EXPERT INSIGHT – Improving ROI in Innovation & New Product Development
In this Q&A session, Brenda describes how investors and leadership teams can strengthen the new product development process and pipeline by addressing these 6 critical questions:
How can investment in new product development be measured by private equity firms?
What kinds of resources should PE firms provide to help their portfolio companies innovate?
Are there ways that PE firms can facilitate cross-fertilization of good innovation practices among their holding companies?
Is there a standard model for innovation that can be applied across a range of verticals?
How does a private equity firm track return on investment in innovation?
What questions should PE firms be asking their management teams about their product development process?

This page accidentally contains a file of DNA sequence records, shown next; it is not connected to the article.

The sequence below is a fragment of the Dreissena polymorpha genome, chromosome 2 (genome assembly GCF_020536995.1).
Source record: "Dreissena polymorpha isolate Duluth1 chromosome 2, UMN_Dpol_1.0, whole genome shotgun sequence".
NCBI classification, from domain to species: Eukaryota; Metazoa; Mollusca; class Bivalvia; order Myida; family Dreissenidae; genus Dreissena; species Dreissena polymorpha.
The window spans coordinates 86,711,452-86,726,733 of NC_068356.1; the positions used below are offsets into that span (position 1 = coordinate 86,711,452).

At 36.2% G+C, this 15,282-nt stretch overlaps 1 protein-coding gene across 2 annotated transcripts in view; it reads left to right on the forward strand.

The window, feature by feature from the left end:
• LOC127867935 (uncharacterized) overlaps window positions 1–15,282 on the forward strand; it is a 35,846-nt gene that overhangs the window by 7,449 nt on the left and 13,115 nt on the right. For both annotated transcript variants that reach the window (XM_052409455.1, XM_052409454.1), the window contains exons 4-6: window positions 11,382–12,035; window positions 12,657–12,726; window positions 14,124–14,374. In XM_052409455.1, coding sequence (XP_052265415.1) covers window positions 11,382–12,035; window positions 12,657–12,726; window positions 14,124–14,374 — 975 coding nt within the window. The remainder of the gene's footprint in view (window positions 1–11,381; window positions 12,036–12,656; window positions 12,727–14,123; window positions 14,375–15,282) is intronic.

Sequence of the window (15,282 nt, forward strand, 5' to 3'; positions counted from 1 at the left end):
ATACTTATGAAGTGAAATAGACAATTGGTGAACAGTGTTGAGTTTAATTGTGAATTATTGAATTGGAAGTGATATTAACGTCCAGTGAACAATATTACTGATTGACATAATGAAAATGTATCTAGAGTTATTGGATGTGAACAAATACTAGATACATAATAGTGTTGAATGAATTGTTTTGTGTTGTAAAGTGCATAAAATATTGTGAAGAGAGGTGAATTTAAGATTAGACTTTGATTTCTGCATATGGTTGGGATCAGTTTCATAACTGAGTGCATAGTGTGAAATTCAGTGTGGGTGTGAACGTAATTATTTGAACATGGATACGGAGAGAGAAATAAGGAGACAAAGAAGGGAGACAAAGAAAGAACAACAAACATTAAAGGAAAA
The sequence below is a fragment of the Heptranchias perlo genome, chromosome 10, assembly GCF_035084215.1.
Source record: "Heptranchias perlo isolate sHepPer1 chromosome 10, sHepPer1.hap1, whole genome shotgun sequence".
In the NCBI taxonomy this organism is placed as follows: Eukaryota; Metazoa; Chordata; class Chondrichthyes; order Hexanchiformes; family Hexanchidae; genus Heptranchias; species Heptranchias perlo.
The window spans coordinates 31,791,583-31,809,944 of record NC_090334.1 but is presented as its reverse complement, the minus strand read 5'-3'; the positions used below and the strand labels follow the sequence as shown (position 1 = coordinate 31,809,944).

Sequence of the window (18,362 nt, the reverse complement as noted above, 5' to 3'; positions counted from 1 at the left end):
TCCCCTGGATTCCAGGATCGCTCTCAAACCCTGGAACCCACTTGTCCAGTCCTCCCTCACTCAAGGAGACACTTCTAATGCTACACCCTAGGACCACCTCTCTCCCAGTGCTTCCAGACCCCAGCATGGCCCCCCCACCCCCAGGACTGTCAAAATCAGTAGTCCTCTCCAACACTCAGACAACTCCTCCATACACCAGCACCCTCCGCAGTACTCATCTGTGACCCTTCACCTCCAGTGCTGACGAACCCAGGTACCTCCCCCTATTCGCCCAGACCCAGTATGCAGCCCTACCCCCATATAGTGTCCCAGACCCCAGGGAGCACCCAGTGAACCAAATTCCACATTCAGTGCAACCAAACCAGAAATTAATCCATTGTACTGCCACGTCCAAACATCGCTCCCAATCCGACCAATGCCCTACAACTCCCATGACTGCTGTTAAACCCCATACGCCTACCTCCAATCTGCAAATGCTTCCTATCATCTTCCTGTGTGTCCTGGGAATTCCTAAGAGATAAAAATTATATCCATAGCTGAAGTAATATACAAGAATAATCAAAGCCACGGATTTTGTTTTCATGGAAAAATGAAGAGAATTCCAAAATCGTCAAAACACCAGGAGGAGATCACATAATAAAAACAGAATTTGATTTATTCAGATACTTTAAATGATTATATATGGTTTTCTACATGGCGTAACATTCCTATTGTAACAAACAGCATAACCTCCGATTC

HOW CAN INVESTMENT IN NEW PRODUCT DEVELOPMENT BE MEASURED BY PRIVATE EQUITY FIRMS?
The typical measure used in the industry is a vitality metric which measures the amount of sales generated by product releases within a set number of years as a percent of total sales. Think about this as a freshness indicator on your product offering. The trouble with this and many other business outcome related metrics is that the feedback is very latent. Development cycles can take months to years before you get even the first feedback point. I found a study from the Corporate Executive Board to be very illuminating on this point. Basically, they separated the great organic growth firms from the rest of the pack and then looked to see if they tended to focus on a different set of metrics.
The results were clear, if you want to get more from your R&D investments the leadership team needs to be looking at the health of your portfolio of projects:
- Do we have a balance of core and growth?
- Do we have a healthy balance across the product lines?
- Are we treating great projects differently than mediocre ones?
- Do we have a healthy stage gate process to weed out those that will waste our resources?
This offers a focus that is not latent, and pays significant dividends in the long term.
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